The following information is derived largely from monitoring records of the Illinois Department of Natural Resources but some may come from the literature and other sources. It relates to the biology of the species in Illinois.
Species: Astragalus tennesseensis, Tennessee Milk Vetch
Compiler: John Schwegman
Date of Most Recent Update: January 23, 1996
Location of Monitored Populations: Manito Prairie, Tazewell Co. Illinois.
Plot Type and Size, Population Size: Protractor plot 3 meter radius for 180 degrees (14.14 square meters). Additionally the entire population of 5 stands was censused annually.
Monitoring Dates that are Basis for this Analysis: Early to mid May annually form 1985 to 1995 inclusive for the demographic plot and annually (except for 1983) from 1981 through 1995 for the total population census.
Variations from Normal Conditions while Monitoring: A severe drought was under way when the plot was established in 1985 with severe drought and excessive summer heat again in 1987 and 1988. Heavy rains and floods occurred in the fall of 1987 and the growing seasons of 1990 and 1993 were very wet and above average in rainfall.
Range of Natural Communities Inhabited: Upland gravel prairie.
Range of Plant Communities Inhabited: Arenaria stricta-Muhlenbergia cuspidata-Opuntia humifusa in the demographic plot.
Range of Soil and Substrate: Gravel to loamy gravel and sand.
Range of Slope and Aspect: Northwest to West on a gentle slope measured at 13 degrees at the demographic stand but also rarely growing on nearly level upland.
Range of Shading or Crown Cover: Mostly full sun but sometimes growing next to the prairie edge where it gets some shade.
Flowering Dates in Illinois: Late April to early June.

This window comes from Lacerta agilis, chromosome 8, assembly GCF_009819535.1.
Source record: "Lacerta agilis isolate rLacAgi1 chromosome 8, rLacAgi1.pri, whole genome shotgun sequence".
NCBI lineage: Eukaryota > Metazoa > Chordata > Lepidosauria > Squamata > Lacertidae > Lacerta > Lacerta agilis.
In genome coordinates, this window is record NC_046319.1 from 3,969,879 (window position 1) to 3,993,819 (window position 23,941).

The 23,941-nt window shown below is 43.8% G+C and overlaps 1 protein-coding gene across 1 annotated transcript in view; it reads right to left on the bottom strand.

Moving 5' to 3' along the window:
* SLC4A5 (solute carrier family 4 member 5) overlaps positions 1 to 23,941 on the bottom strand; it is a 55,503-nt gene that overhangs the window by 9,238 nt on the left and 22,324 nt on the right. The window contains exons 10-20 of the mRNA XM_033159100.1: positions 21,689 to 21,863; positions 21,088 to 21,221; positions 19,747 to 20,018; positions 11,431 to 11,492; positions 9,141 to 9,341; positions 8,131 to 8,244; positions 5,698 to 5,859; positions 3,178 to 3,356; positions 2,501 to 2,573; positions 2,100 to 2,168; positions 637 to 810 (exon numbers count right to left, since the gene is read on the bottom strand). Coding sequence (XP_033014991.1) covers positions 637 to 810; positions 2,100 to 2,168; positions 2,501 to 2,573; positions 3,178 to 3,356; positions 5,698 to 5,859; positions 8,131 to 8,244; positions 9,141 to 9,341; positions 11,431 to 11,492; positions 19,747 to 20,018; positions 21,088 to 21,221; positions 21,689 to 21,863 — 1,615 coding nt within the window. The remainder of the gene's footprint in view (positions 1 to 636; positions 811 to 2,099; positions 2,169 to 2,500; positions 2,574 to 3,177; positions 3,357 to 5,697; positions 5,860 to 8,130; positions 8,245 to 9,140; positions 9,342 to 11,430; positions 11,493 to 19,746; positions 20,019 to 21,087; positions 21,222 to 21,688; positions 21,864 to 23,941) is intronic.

Fruiting Dates in Illinois: Late summer to fall but seeds may not be released from pods forseveral years.
Known Phenotypic Variation: None.
Known Pollinators in Illinois: Bumblebees.
Reproductive Mode: Seed.
Known Conditions for Sexual and Asexual Reproduction: No asexual reproduction. Most seedlings were seen the spring following the wet summers of 1990 and 1993 indicating that moist warm conditions may stimulate seed for germination. Germination occurs from late April through May in thinly vegetated openings in the dry prairie community. Survival seemed to be best when seedlings were adjacent to or mulched by low sheltering vegetation. Seed germination seemed to have been enhanced by spring burning in 1992 and 1994. Seed pods are thick and spongy (styrofoam-like) and light in weight. They open at one end in the fall or winter after maturing and depend on wind and water to move them and cause seed dispersal out the pod opening. Many pods never move and depend on the rotting of the pod to release seed, taking up to 3 years.
Known Diseases: No problem diseases were noted.
Known Grazers and Parasites: One large plant had inflorescences and leaves grazed by what appeared to be deer in early May of the drought year 1987. No other grazing was noted. Digging by small mammals (rodents ?) uprooted and killed 2 plants in one year and 1 in another.
Known Problems with Exotic Species: None noted.